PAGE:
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Here in Santa Fe, NM its nearly Thanksgiving (US that is) and it has been snowing a little. I am getting excited to get up to the local mountain and go Telemarking.
Recently someone asked me how I record electric guitar. Here are some thoughts on three basic ways:
1) Direct – plug the 1/4″ cable from the guitar directly into the direct in on your interface (which will also be a 1/4″ jack). Then you will need an amp simulator in your workstation so it sounds like an amplified guitar as the direct tone is usually pretty unusable. So this way you don’t use your amp at all. Quality of your resulting tone is directly related to what amp sim you use and your skill at tweaking it.
Some amp sims to check out: IK Multimedia Amplitube, Overloud TH2, Native Instruments Guitar Rig, Waves GTR3, UAD, Positive Grid BIAS, Peavey ReValver, Scuffham S-Gear, Brainworx BX Rock Rack, Softtube Amp Room etc.
Your DAW workstation likely has at least one built in as well. Some are pretty full featured like the ones in Logic.
One positive thing about recording direct – you can later “re-amp” the direct signal through an actual amplifier(s) to get a “better” / different sound.
2) Mic the amp – plug your guitar into your amp as normal. Get a microphone and put it on the grill cloth close to the speaker cone. Pointed directly at the middle will be brighter. turn it so its pointing at the edge of the cone and it will be a little warmer sounding. Plug the mic into your interface and record that into your workstation.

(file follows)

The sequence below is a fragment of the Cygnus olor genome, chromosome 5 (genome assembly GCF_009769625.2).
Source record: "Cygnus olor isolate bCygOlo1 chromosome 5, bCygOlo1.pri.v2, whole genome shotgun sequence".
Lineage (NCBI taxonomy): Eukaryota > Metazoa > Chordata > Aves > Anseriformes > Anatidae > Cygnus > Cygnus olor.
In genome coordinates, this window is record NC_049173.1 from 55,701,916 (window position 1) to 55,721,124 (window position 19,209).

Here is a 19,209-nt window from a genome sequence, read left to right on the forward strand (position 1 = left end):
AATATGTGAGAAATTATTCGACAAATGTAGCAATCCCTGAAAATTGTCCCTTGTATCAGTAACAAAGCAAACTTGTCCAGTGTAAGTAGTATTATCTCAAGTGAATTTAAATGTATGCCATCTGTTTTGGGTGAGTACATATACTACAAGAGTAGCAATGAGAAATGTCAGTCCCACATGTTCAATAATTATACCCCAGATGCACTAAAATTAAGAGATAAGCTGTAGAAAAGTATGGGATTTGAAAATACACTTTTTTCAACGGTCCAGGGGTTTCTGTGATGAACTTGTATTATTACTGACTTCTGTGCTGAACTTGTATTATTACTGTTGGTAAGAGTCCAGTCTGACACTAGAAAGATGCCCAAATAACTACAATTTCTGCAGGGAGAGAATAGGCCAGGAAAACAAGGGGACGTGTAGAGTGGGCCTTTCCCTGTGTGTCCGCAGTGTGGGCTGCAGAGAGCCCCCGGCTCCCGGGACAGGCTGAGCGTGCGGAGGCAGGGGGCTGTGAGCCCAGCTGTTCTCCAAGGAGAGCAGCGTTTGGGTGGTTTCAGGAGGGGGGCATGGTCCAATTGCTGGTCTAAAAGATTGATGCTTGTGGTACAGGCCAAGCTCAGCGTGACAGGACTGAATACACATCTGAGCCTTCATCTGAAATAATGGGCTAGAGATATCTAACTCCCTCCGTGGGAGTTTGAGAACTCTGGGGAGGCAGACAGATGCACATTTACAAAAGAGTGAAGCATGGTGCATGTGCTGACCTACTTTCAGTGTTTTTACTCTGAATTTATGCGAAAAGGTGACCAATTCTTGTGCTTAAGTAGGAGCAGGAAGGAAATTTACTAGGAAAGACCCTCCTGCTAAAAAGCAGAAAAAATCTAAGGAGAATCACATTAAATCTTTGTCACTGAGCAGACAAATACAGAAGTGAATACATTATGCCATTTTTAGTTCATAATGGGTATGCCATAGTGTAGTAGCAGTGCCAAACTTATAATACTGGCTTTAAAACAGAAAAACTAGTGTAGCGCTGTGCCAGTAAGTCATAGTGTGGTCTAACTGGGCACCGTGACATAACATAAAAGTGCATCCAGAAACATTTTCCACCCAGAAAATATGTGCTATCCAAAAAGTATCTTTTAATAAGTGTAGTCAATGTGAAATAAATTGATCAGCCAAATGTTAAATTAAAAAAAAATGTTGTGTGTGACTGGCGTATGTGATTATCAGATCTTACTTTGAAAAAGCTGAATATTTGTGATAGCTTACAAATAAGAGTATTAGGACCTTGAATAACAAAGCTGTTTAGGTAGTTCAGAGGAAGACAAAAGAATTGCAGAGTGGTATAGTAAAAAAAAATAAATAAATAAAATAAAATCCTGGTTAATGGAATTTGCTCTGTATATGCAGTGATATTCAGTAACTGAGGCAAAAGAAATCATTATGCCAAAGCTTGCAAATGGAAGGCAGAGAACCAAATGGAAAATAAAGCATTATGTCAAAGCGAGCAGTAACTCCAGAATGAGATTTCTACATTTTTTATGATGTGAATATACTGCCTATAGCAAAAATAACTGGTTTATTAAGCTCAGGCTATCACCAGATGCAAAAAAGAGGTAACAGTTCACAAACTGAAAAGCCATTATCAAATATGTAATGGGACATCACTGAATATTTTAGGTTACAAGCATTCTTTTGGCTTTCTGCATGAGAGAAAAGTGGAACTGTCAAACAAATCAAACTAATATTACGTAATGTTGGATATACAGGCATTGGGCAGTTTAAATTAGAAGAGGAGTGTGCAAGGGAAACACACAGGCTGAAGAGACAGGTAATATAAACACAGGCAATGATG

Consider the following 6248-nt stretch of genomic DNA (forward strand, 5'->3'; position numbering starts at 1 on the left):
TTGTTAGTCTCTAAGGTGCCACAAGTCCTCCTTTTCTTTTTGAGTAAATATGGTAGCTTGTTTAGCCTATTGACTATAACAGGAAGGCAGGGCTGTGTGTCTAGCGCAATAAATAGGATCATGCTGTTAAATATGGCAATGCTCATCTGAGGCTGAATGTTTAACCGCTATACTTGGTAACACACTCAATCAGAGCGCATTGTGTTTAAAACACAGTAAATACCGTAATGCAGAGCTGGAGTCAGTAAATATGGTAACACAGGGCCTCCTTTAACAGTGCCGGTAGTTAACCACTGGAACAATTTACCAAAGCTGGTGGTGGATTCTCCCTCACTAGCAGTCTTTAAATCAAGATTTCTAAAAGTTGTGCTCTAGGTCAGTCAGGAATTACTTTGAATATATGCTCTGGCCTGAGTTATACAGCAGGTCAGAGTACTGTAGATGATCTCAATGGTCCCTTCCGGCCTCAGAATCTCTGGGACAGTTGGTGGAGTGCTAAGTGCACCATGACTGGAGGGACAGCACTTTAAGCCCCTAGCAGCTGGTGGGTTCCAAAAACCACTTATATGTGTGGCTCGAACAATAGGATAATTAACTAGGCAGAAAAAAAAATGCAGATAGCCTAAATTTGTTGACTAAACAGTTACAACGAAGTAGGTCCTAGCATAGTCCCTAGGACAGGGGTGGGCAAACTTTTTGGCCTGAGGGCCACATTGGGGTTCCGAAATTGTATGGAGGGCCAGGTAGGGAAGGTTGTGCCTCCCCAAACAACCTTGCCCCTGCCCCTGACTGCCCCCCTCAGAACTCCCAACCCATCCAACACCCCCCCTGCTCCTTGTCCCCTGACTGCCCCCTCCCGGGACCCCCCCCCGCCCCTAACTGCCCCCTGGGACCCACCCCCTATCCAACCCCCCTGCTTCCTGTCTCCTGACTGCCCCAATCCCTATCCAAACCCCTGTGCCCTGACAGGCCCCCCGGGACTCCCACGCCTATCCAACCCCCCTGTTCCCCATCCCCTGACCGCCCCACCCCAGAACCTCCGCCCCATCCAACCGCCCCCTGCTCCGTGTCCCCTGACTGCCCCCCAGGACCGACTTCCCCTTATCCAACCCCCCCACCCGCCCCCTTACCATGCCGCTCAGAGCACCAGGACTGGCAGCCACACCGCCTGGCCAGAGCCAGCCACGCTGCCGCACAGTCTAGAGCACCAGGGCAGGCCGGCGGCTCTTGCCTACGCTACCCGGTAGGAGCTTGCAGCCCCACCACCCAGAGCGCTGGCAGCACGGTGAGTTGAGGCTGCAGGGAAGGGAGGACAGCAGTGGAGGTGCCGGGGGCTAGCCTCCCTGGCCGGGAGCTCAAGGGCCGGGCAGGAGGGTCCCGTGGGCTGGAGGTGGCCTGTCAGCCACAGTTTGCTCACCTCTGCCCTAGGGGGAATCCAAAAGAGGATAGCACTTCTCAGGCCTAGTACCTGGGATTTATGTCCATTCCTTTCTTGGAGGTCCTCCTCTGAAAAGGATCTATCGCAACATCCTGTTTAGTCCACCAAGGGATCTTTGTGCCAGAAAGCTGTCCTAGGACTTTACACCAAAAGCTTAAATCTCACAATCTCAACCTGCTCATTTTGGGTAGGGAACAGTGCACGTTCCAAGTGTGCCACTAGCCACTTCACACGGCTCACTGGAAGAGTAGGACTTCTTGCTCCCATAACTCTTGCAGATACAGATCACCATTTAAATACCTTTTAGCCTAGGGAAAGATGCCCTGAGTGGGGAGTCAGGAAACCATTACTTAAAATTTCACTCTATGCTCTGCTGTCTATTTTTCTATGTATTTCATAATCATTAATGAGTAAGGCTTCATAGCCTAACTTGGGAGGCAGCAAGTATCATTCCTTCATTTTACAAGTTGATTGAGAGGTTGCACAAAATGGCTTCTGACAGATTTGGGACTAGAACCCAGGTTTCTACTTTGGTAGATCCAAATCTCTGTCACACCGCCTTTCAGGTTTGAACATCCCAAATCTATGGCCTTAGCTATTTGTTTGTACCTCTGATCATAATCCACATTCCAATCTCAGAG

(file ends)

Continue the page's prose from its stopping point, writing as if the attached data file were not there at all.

Some of the “usual suspects” for recording electric guitar:
Dynamic Mics – Shure SM57, Shure SM7 or SM7B, the Electrovoice e609 (handy because its a “side address” mic and you can thread the mic cable though the carrying handle of your amp and hang the mic in front of the speaker which is handy for live recordings of an entire band) etc.
Ribbon Mics – the Royer R121 etc.
Condenser Mics – Whatever you have that sounds good.
Often you can use a multi-mic setup to capture the speaker sound of the amp plus the room ambience. That might be an R121 or SM57 and a condenser.
You can also have an SM57 and an R121 close on the speaker and mix the two in proportion to get the sound that is most flattering in your mix.
Many amp sims enable multi-mic setups to replicate this idea.
3) Using the Direct Output of the Amp – If you amp has a “direct recording output” as some like the old Fender G-dec, a number of different models of Mesa Boogie (I have an F-30 and it has this function), some Egnater amps, some Line 6 amps etc. – plug a 1/4″ cable from the direct recording output of the amp and plug it into the 1/4″ direct input of your interface – or if the direct recording output is an XLR, connect XLR from amp to interface. Note that some direct outputs that have 1/4″ jacks will hum badly if you use a TRS cable but will sound great if you use a TR (standard guitar) cable.
Follow the directions of the amp manual as to whether to leave the speaker engaged (often there will be a switch that enables the direct recording out and mutes the speaker simultaneously which is handy if you want to record late at night and not wake people up).
Often the tone will be a little clanky and sterile and you might need ambiance, cabinet modeling, eq etc. to make the guitar sound like you want. Or if you are doing 80’s pop / R&B recreations this might be exactly the way you want to hear it!
Take note that you don’t want to ever disconnect the speaker of the amp and plug the output of the amp directly into your interface (unless it tells you to do this specifically in the amps operation manual). This can damage the amp or your interface or worse – especially if you have a tube amplifier.
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Please feel free to leave a comment about these production hints and if it was useful to you – and let me know what you have found helpful.
If you have anything that you would like to know more about feel free to email me at firstname.lastname@example.org and I will slate it for a future episode.
Take care and happy producing!